(5) Value of patents: People will continue to believe in the value of patents until someone can objectively prove that patents are not valuable. Some people (though not as many as your school teacher might like you to believe) did believe the world was flat until it was irrevocably proven otherwise. However, some people continue to believe the world is flat. Some people believe patents are harmful. I wonder how close those two numbers are to each other?

(6) Re hocus pocus in the 21st Century: I am from Missouri. Show me the money. Show me that patents are in aggregate more harmful to society than beneficial with definitive, objective proof.

Well, at least now you've admitted to being a patent industry shill.

The existence of Red Hat (note spelling) proves that "IP" laws are unnecessary, because business models not dependent on restricting copying are proven viable.

Plagiarism is not at issue here. Mere copying is.

The mafia brings nothing to the table but intimidation. The same is true of the RIAA, and of patent lawyer types like yourself. None create value for the economy. The RIAA screws the musicians that do create value, then turns right around and screws the consumers, supposedly in the name of the musicians. Then turns to lobbying and tries to screw the entire population in one go by limiting innovation and killing our property rights in our computers and iPods.

Real value-creators don't need to use "IP" law or similarly to extract money and keep themselves going. Only parasitic organizations and leeches like "IP"-focused law firms and **AA organizations need to.

A patent holder "merely" seeks control over others' creativity? Creativity fluorishes best in the absence of any kind of controls. Another reason why "IP" law actually hinders progress of science and the useful arts.

As for people continuing to believe that patents are valuable, well it depends what you mean by "valuable". Patents are very valuable to some rich corporations and fat cat CEOs, I am sure, but that is not a justification for their continued existence. Only if their existence was outright necessary for the functioning of society could their impositions on our liberty be justified, and only if this necessity had been proven beyond a reasonable doubt. That IS the standard here for restricting liberty, is it not? That the necessity of doing so has been proven beyond a reasonable doubt?

Show me the money. Show me that patents in aggregate are more beneficial to society than harmful with definite, objective proof. Beyond that, show that they are absolutely necessary, and we really couldn't get by as an industrial economy without them, because only then can the imposition on my liberty be justified.

Well, at least now you've admitted to being a patent industry shill.

I consider "shill" to be a pejorative term. At least I am open regarding my motivations.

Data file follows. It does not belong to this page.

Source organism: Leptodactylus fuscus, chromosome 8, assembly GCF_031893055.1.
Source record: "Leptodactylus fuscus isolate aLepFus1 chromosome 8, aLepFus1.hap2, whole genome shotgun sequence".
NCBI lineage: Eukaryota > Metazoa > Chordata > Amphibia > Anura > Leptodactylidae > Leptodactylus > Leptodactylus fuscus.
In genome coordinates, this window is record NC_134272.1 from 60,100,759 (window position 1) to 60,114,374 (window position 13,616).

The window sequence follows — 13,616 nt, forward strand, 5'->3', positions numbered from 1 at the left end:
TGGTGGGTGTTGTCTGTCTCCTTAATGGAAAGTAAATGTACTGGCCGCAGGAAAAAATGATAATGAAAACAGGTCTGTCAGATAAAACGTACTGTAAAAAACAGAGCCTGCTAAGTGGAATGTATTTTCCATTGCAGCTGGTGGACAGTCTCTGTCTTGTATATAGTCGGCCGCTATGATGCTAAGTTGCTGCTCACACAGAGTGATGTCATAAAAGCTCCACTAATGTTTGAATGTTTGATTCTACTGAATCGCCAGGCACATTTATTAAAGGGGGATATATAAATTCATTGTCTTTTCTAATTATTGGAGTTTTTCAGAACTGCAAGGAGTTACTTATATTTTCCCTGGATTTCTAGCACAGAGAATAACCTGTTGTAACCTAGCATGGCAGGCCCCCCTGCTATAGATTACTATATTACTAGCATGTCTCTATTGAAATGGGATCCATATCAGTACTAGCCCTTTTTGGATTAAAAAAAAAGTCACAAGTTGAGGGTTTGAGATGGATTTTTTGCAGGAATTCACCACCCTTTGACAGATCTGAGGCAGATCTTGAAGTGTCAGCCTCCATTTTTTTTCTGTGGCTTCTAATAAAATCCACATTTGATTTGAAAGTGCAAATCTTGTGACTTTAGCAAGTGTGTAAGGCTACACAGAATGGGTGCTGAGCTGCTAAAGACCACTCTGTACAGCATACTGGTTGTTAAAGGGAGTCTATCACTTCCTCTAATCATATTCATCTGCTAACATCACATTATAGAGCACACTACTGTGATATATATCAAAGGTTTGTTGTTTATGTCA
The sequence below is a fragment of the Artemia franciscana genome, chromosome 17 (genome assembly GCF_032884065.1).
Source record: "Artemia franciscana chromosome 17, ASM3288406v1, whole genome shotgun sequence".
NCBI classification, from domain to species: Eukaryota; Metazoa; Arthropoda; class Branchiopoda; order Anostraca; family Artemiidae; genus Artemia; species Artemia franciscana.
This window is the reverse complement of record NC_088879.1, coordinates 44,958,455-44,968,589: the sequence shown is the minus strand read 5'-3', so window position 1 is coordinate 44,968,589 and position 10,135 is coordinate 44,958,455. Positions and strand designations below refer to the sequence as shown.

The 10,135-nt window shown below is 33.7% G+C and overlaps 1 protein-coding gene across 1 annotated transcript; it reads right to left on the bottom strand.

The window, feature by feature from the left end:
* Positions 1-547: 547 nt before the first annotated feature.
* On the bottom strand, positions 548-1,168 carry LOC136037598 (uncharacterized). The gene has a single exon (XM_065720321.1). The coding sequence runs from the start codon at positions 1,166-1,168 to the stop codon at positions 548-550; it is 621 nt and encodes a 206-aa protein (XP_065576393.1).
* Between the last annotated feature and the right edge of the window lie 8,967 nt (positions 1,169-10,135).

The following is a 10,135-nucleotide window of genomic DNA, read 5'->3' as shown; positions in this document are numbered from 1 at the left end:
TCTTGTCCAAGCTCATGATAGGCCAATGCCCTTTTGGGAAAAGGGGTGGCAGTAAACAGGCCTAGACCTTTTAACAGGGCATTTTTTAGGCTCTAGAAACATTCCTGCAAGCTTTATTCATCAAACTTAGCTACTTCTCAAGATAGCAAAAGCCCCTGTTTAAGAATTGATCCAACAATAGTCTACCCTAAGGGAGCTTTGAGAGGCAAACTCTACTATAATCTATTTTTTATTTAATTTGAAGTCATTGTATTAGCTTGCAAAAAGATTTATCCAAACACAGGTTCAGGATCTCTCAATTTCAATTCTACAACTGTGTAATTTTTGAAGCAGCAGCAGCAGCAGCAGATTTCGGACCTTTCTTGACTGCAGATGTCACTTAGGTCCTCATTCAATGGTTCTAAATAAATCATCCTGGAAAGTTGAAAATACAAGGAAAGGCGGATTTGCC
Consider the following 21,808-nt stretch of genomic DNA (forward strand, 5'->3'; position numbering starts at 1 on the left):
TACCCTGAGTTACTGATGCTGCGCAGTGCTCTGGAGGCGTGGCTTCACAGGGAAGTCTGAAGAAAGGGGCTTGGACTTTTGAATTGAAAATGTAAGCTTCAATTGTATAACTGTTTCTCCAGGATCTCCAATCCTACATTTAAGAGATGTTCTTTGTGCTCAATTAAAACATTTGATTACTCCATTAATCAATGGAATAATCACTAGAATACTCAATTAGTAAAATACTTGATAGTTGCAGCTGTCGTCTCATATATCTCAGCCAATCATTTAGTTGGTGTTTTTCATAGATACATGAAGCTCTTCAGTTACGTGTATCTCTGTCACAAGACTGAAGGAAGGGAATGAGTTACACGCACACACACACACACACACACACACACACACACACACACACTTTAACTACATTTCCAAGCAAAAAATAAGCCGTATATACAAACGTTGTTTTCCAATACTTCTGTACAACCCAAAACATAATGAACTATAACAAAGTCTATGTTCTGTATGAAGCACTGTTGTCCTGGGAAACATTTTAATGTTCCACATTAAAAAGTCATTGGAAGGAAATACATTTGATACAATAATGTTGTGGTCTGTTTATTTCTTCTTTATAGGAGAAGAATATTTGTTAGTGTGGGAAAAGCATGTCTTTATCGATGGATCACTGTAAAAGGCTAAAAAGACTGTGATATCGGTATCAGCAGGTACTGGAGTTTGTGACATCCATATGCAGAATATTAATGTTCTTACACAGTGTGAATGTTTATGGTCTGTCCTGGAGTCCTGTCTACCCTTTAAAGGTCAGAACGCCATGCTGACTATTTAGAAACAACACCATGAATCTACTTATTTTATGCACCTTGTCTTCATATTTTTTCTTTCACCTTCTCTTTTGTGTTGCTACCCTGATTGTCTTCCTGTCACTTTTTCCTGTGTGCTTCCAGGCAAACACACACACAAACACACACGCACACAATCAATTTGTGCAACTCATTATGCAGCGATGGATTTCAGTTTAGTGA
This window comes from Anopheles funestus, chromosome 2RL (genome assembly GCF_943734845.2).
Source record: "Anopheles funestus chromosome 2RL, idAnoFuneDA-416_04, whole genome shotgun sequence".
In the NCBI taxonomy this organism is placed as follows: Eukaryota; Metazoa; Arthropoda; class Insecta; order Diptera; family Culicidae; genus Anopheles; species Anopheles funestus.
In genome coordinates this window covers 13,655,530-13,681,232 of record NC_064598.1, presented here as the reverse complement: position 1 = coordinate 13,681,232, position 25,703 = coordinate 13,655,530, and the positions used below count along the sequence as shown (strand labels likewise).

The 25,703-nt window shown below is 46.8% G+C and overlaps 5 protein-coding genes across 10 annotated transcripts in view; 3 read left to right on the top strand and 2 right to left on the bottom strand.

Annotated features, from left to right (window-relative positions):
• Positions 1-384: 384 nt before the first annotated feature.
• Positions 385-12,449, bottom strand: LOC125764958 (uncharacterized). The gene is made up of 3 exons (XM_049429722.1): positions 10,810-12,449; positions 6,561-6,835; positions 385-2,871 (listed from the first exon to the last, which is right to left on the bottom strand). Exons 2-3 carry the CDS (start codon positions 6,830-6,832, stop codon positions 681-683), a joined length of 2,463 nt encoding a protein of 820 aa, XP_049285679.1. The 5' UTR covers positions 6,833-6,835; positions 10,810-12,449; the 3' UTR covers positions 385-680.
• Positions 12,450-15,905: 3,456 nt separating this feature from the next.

More broadly, I am interested in the value of IP. I got interested in the discussions here and I am looking for revelations. Kinsella's paper is the best I have seen so far. I find his arguments regarding copyrights compelling and troubling. Boldrin and Levine have numerous issues with their book, which I am still making my way through - that thing is close to 300 pages long!

The existence of Red Hat (note spelling) proves that "IP" laws are unnecessary, because business models not dependent on restricting copying are proven viable.

You have said things are absurd, where here's your stab at absurdity. A more accurate statement would be that "the existence of Red Hat proves that a business model not based on IP laws can work." Generalizing one example to the rest of the world is a dangerous thing. I will not bore you with hyperbole, but I am sure you can think of many examples where something worked for one business or country, but not for another.

Plagiarism is not at issue here. Mere copying is.

In the real world, many copiers (I am speaking of businesses, but I would be willing to bet individuals do it too), copy someone else's work and then market it as their own. Now, they cannot admit that they plagiarized someone else's design, but they have - and copying and presenting a work as your own is plagiarizing.

The mafia brings nothing to the table but intimidation. The same is true of the RIAA, and of patent lawyer types like yourself. None create value for the economy. The RIAA screws the musicians that do create value, then turns right around and screws the consumers, supposedly in the name of the musicians. Then turns to lobbying and tries to screw the entire population in one go by limiting innovation and killing our property rights in our computers and iPods.

I read Kinsella's paper about copyrights, and as I noted above, I find his discussion disturbing and eye-opening. More so because he has actual FACTS to back up his viewpoint. The RIAA seems like a very disturbed and dangerous organization.